The Young Guns Must Lead The Charge…
The NHL playoffs are right around the corner. When I realistically look at the Rangers chances, I see a team that is in better shape than last year, but not as good as the two years previous. Despite the presence of Ryan McDonagh, and the unreal emergence of Brady Skjei, the Rangers defense is their Achilles’ heel. Dan Girardi and Kevin Klein are coming back from injury, and at best are the second pair, but more likely third-pair defensemen. Marc Staal and Nick Holden have lost their chemistry as a pair, and have both been uneven from game to game. Trade deadline acquisition Brendan Smith has brought some bite, but hasn’t found chemistry with any one player to form a consistent pairing.
Henrik Lundqvist has three more games to get himself into the playoff beast mode that we have seen in the past. The King has had a very up and down year, much like his defense. He had a remarkable stretch in February and then got sidetracked by injury. Lundqvist has made a career out of stealing playoff series from superior teams, and he will need to be on or close to that level. Antti Raanta played well during Lundqvist’s absence, but lost 5 out of 7 games; all of which came against non-playoff teams. Raanta found out what Hank has seen so often in the playoffs. If the forwards come up small, the team will lose a lot of 2-1 and 3-2 games.
Strength Up Front
The Rangers have a deeply talented group of forwards. There is no Connor McDavid. No Alex Ovechkin, but a deep and diverse group. Kevin Hayes, JT Miller, and Chris Kreider have all had their best seasons. They all need to be a force in the playoffs. Mats Zuccarello, Rick Nash, Derek Stepan and Michael Grabner are the veteran players that have to be consistent and not become invisible for games at a time. Mika Zibanajad, Oscar Lindberg, and Jesper Fast have enough experience and skill to start contributing on both ends. Rookies Jimmy Vesey and Pavel Buchnevich are talented and have bright futures ahead of them; both of whom can chip into the cause. But the onus falls on those first 3 groups. If a majority of the Rangers deep forward group brings their “A” game, they can be successful.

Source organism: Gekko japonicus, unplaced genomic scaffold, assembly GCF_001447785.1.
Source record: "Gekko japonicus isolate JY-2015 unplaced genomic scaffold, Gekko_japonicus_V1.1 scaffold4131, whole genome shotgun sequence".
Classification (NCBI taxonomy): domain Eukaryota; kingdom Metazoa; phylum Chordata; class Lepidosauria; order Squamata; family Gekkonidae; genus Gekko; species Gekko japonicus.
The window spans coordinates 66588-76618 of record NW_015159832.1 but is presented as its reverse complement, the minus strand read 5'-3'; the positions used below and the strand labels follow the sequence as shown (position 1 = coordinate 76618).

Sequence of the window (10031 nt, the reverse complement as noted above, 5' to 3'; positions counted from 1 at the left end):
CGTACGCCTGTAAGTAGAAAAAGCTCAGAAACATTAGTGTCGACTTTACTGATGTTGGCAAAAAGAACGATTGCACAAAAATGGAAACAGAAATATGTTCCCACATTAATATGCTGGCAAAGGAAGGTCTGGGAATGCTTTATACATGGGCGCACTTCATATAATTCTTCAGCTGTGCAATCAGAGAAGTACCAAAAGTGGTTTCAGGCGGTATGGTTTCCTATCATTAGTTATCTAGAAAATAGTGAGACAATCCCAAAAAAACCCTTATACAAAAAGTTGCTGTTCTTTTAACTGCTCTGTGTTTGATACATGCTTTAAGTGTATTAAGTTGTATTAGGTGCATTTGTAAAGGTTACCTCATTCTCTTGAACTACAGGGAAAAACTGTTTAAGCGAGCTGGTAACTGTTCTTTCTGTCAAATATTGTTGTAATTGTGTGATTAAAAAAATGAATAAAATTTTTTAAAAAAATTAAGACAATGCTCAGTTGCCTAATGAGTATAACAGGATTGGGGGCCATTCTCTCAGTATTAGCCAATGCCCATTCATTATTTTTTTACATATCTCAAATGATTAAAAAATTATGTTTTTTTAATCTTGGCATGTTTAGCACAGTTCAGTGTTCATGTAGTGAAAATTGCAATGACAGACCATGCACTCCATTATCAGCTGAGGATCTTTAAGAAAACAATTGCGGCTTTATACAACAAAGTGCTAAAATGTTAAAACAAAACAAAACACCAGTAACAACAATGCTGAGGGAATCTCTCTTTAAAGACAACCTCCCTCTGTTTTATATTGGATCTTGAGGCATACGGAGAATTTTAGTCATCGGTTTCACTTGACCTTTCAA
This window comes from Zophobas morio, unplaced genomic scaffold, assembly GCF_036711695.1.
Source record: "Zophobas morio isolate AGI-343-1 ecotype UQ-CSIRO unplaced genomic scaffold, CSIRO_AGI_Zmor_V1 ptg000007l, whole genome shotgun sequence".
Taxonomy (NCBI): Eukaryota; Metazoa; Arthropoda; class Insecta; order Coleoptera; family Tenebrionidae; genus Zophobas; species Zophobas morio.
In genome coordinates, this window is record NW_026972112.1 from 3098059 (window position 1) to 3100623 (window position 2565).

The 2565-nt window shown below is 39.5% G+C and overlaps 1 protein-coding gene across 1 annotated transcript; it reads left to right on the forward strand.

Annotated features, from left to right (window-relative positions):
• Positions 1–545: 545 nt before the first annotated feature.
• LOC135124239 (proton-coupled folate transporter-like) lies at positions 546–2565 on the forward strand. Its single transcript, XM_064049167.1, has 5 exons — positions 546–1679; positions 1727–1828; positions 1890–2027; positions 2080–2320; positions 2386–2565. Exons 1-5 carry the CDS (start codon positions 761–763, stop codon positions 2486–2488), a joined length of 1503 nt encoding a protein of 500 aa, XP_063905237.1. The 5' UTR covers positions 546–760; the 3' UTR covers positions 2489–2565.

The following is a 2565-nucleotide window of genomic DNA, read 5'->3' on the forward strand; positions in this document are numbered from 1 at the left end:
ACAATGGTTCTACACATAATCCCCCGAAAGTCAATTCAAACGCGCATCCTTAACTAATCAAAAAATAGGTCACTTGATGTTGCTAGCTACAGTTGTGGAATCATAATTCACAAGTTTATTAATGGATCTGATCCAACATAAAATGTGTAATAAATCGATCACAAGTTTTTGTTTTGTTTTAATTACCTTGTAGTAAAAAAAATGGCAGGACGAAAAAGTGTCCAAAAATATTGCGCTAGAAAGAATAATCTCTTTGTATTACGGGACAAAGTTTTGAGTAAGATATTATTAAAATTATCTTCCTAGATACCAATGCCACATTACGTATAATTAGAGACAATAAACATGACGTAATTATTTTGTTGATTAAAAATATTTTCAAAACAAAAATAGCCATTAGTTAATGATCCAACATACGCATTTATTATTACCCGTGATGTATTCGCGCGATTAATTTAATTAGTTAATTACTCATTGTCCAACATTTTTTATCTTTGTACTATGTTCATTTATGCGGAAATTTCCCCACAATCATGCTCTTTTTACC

The Rangers forwards need to play fast and impose their will in games. If they possess the puck frequently, the odds of winning go up sharply. In recent playoff years, the players that scored the most points during the regular season have virtually disappeared in the post season. This group has played many playoff games and have full awareness of what to expect. It comes down to this: the forwards must take the pressure off the defense. Last year’s Penguins team did exactly that on their way to winning the Stanley Cup.
Both Sides Of The Puck
Rolling four skilled, and fast lines are the backbone of the Rangers’ persona. Puck possession is one key. Another big factor is speed and diligence on the backcheck. Causing turnovers in the neutral zone is a great way to spring odd man opportunities. Even if the opposition gains the entry into the Rangers defensive zone, quick backchecking forwards can make a defenseman’s job a lot easier by disrupting the puck carrier. Hustling on both ends makes a hockey player expend energy; which is why coach Alain Vigneault demands short shifts, and in a perfect world, will utilize all of his forwards.
The defense has to be masked; by the goaltender and by the forwards. McDonagh and Skjei are both “top three” defensemen going forward, and adding partners for both should be Jeff Gorton’s mission this summer. Staal and Girardi can be a help on penalty killing in the playoffs, but after that, it will be a mix and match. As Rangers fans, we can all be excited about the strides so many of the young forwards have made; and the playoffs will be their time to shine.